Originally created 05/07/02

Glavine continues to dazzle



ATLANTA - He picked up a rolling ball in the outfield one day and a changeup was born.

The funny thing is, Tom Glavine knew it right away. He had been searching for a changeup grip that felt comfortable, and then it happened by accident, as if the baseball gods were simply waiting until the right moment to introduce him to a pitch that's defined his career.

"I've tried to show it to other guys, but they can't do it," said Glavine, holding a ball between his two middle fingers in a demonstration of the changeup grip he discovered by accident during spring training a dozen years ago. "The reason it's so good for me is because of my arm speed. With this grip, I can't throw it hard, no matter how hard I try."

His changeup speaks as much to revival as survival. Without it, he wouldn't be heading for the Hall of Fame, and the Atlanta Braves wouldn't have just completed a decade of excellence. When the Braves return to Turner Field tonight to play the Los Angeles Dodgers in the first of a three-game set, Glavine, who leads the major leagues with an 0.93 ERA, will be aiming to become the major's fourth six-game winner.

"How can you come up with anything new to say about Tom Glavine?" pitching coach Leo Mazzone said. "He's been doing the same thing for 15 years. Pitching is not computer science, it's commanding a fastball and changing speeds. If you can't do that, all the reports and things you get off a computer aren't going to do you any good."

Glavine does it better than most. Five times he's won 20 games, and he's posted double-digit wins in 13 straight seasons. His 229 wins tie him for 53rd place on the all-time list with Luis Tiant and Sam Jones. Yet, in many ways, he hasn't received his due because of the shadow cast by teammate and four-time Cy Young Award winner Greg Maddux.

"Glavine baffles you in so many ways," Phillies center fielder Doug Glanville said. "He has so many different types of fastballs and changeups. Some of them dive and go straight down. He's going to go down as one of the best pitchers of all time, and he doesn't really get the respect he probably deserves."

What do you really know about Glavine, other than he's the winningest left-hander in baseball over the last 13 years? OK, he's a seven-time All-Star, he offered one of the best pitching performances in World Series history in Game 6 of the '95 Series, pitching eight innings in a 1-0 championship-clinching win over the Indians, and he's one of the league's best hitting pitchers, winner of three Silver Sluggers.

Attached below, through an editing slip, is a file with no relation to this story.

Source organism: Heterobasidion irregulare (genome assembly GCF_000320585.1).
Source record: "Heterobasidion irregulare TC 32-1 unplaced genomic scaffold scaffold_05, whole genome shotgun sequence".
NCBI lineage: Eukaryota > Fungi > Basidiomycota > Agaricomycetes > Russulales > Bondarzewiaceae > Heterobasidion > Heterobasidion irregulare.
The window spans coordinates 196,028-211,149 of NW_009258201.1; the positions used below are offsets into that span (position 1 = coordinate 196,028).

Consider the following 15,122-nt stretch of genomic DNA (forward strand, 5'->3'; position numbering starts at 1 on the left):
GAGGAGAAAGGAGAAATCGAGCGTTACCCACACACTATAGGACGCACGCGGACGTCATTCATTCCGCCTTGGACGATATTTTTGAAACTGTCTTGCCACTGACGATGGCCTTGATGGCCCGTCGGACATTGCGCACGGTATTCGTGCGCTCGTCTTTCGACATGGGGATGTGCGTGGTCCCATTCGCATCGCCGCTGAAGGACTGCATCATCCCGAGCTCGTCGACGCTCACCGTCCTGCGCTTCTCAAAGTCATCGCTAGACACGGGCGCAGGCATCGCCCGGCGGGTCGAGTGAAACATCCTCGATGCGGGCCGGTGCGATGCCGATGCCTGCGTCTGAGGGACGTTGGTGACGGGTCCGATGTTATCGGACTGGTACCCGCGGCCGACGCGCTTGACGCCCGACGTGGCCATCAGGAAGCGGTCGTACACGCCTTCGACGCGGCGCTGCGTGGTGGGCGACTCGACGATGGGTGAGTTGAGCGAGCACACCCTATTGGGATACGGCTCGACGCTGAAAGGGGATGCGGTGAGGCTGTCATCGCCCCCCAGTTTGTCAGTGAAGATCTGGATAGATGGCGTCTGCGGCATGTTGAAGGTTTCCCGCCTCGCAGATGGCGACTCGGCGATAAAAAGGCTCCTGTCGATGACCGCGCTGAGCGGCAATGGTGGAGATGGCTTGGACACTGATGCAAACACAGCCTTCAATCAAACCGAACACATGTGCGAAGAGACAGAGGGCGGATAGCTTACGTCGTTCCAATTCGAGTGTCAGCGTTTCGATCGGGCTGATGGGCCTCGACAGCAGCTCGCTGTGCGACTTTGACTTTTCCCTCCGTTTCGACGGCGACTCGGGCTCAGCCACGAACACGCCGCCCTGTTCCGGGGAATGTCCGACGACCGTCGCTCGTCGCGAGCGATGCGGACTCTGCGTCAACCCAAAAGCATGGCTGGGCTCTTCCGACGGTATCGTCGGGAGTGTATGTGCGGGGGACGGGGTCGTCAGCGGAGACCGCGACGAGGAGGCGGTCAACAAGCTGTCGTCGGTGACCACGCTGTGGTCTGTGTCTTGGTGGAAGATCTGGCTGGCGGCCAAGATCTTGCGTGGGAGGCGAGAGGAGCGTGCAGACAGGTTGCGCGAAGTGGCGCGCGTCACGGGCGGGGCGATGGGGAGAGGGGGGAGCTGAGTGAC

Beyond that, maybe this is all you need to know. Glavine defines stubbornness on the mound. He absolutely, under no circumstances, will ever give in to a hitter.

"I've seen him walk a guy with the bases loaded to get to the next hitter," Mazzone said. "Heck, I've seen him pitch around a guy in spring training."

How many other pitchers, Mazzone was asked, has he ever seen purposely walk a hitter with the bases loaded because he felt confident he could get the next guy out?

"None," Mazzone said flatly. "I told Tom years ago that the best compliment that can be paid to him is to be told, you're our Whitey Ford. That pretty much says it all."

Like Ford, a Hall of Famer who finished his career in 1967 with the Yankees with 236 wins, Glavine doesn't dazzle you. Except when you consider this: He's done it for all these years with just two pitches, a sinking fastball and that remarkable changeup. Oh, he has a curve, and if he alters his curveball grip slightly, he can throw a slider, but he rarely throws more than a handful of breaking pitches during any start.

It's sinkers and changeups away, the speed varying about seven m.p.h., which is all that's needed to throw off a hitter's timing.

"Everybody knows what's coming and still can't hit it," manager Bobby Cox said. "That's the art of pitching -- deception. His delivery is perfect, and it has to be for him to be able to spot the ball the way he does."

Mazzone puts it this way: "Tom's delivery is so good, so polished, you can't detect a change of speeds."

In response to a strike zone that often seems no bigger than a belt buckle, Glavine has subtly altered his game plan, working inside regularly to right-handed hitters with fastballs and changeups. That's a radical departure for a pitcher who's lived on the outer fringe so long many of the game's insiders feel baseball's shrinking strike zone is aimed specifically at him.

He thinks of his modified approach this way: It's just another changeup.

"If I'm not able to be as consistent on the outside corner as I want, I had to find ways to make it easier," Glavine said. "After a while, I started saying I needed to do things a little differently. If I'm going with sinkers and changeups away to right-handed hitters, why not incorporate that inside?"

The old Glavine, or the new one, it all comes down to the same thing.

"Tom pitches off feel," Mazzone said. "He knows what feels right and what doesn't. It's worked for 15 years, so I figure he knows what he's doing."

Reach Bill Zack at bzack30143@aol.com.